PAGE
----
Published March 27, 2014
Our little corner of the universe just got a little more crowded.
Scientists at the Carnegie Carnegie Institution for Science announced Wednesday the discovery of a new cosmic neighbor -- a distant dwarf planet named 2012 VP113 that was found spinning in the depths of space well past Pluto. Its existence suggests there may be another actual planet out there, they said, a rogue giant ten times bigger than Earth orbiting in the distant blackness.
One thing is clear: Astronomers will have to rethink the cosmic limits of our solar system.
"This is an extraordinary result that redefines our understanding of our solar system," Linda Elkins-Tanton, director of Carnegie’s Department of Terrestrial Magnetism, said in a press release.
The solar system as we know it today is divided into three parts: First come the rocky, Earth-like planets that are closest to the sun, next the gas giant planets like Jupiter and Saturn, and finally the frozen objects in the Kuiper Belt outside of Neptune's orbit.
Pluto, which was demoted from planet status to dwarf planet in 2006, lives in the Kuiper Belt. And in it there appears to be a clear edge to the solar system 50 astronomical units out (AUs, a measure of the distance from the Earth to the sun) -- with the exception of the 2003 discovery of Sedna, one of those frozen objects that was believed until now to be the furthest known thing from the sun.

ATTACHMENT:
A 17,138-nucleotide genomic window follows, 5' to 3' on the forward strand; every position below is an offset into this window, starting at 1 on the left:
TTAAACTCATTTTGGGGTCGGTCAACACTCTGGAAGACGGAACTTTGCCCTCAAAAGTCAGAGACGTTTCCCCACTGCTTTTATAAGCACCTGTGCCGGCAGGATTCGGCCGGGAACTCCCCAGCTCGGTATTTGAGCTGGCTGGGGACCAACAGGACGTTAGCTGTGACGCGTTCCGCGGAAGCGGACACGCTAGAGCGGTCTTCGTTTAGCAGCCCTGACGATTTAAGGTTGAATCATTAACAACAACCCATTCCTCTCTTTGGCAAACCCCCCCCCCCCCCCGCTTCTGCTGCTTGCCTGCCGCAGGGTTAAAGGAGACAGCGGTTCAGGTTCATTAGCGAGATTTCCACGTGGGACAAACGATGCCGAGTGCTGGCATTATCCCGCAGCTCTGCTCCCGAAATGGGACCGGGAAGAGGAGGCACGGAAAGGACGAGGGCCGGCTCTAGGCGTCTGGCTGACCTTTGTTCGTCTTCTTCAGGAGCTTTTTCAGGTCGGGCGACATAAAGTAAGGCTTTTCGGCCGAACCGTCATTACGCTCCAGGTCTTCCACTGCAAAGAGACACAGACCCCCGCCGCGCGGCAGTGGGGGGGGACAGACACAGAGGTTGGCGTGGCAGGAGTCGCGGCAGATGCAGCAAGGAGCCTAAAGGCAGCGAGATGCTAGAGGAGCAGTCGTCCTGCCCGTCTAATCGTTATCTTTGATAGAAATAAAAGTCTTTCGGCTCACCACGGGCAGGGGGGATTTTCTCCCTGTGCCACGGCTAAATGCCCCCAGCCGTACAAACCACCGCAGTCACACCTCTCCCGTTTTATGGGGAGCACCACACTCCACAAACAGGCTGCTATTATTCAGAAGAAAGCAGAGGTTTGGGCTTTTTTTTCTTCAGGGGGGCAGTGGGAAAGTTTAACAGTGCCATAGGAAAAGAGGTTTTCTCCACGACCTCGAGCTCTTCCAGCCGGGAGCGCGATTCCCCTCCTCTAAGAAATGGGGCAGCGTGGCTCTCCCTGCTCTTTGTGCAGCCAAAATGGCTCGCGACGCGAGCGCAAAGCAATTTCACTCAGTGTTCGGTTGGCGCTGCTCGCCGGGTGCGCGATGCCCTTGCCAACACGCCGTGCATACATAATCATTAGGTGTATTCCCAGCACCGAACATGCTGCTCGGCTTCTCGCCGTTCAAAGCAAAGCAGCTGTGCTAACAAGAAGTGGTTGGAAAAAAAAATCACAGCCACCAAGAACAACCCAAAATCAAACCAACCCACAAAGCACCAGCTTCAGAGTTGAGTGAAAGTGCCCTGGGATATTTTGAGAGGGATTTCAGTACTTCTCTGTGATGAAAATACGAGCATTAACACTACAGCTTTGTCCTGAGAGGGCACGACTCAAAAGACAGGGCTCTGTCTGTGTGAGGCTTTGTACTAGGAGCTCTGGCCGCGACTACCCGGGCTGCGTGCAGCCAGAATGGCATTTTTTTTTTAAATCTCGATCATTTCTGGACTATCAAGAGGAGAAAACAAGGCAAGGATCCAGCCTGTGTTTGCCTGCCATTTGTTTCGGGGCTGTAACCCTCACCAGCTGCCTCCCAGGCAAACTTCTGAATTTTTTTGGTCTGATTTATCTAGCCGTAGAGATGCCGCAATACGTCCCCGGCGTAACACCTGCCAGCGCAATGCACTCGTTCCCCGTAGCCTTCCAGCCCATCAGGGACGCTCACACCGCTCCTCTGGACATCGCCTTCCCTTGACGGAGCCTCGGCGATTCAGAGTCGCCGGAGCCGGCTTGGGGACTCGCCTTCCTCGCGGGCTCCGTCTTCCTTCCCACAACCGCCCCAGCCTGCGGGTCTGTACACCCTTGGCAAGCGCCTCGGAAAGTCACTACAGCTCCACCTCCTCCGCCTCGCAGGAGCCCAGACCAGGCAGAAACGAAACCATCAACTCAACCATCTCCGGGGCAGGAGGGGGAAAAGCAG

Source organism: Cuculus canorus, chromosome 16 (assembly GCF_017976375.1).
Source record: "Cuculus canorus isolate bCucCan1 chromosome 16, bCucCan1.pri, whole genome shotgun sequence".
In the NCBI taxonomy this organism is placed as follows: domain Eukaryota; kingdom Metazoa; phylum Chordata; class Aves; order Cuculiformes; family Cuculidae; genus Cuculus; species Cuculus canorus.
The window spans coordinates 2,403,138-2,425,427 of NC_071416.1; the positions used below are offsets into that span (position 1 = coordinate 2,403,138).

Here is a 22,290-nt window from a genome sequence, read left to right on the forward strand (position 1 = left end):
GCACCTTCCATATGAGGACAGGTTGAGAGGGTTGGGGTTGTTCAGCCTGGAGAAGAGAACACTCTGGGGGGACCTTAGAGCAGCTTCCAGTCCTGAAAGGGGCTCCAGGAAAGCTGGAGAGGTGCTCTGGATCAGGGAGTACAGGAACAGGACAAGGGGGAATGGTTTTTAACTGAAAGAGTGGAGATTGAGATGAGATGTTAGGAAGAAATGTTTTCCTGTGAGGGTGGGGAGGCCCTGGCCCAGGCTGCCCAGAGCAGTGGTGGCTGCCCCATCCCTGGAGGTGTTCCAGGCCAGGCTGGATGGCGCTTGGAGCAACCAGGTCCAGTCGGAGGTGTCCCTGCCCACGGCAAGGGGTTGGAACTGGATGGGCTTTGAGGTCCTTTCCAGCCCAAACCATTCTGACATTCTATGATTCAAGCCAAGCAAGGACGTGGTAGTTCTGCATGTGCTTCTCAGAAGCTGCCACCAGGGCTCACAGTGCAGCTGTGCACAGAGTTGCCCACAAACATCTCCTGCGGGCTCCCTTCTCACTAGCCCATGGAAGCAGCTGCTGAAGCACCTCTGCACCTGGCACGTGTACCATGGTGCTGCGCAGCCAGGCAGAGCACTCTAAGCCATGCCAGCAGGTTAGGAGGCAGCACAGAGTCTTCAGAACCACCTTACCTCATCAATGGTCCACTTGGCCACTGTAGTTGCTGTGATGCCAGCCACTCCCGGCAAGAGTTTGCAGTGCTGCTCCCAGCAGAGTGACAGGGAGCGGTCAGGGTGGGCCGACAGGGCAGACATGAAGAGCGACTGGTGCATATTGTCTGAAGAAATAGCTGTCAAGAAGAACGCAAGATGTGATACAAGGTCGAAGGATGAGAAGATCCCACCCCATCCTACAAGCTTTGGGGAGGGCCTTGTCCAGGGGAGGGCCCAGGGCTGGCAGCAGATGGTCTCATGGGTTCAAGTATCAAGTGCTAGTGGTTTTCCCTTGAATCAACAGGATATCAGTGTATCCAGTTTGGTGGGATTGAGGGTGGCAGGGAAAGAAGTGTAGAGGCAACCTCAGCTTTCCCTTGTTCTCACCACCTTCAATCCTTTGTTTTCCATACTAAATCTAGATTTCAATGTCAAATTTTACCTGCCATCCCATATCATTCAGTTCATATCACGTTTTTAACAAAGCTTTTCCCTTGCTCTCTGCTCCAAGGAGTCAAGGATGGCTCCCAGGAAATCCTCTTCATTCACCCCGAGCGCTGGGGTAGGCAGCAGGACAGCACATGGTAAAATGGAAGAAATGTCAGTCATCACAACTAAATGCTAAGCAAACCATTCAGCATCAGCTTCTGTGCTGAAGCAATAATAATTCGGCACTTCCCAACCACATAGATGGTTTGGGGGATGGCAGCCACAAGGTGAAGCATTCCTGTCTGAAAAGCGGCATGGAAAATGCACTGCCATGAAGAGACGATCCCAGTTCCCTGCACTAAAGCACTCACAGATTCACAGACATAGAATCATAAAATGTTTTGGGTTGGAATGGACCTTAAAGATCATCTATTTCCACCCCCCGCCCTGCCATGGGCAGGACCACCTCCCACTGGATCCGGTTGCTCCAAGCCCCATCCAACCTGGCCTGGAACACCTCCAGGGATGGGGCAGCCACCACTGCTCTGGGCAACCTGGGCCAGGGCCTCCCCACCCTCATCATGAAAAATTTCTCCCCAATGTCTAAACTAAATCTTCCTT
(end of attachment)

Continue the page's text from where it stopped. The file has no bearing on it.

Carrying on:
Sedna lives in a region of space called the Oort cloud, a vast region of space that may be where many comets come from. Sedna lives in it, and the discovery of 2012 VP113 suggests that there may nearly 1,000 objects beyond that 50 AU "end" of the solar system.
"The search for these distant inner Oort cloud objects beyond Sedna and 2012 VP113 should continue, as they could tell us a lot about how our solar system formed and evolved," Carnegie’s Scott Sheppard of the Gemini Observatory said in a press release.
2012 VP113 is located 80 times the distance of the Earth from the sun (80 AUs), while Sedna is at 76 AU.
Sheppard and fellow researcher Chadwick Trujillo determined that the Oort cloud is likely bigger than the Kuiper Belt and main asteroid belt. And the similarity in the orbits of Sedna, 2012 VP113 and a few other objects out there suggests that a massive planet may be shepherding them. Sheppard and Trujillo suggest a super Earth or an even larger object at hundreds of AU could create the shepherding effect seen in the orbits of these objects, which are too distant to be pulled on significantly by any of the known planets.
"Some of these inner Oort cloud objects could rival the size of Mars or even Earth," said Sheppard. "This is because many of the inner Oort cloud objects are so distant that even very large ones would be too faint to detect with current technology."
The findings are published in the March 27 edition of Nature.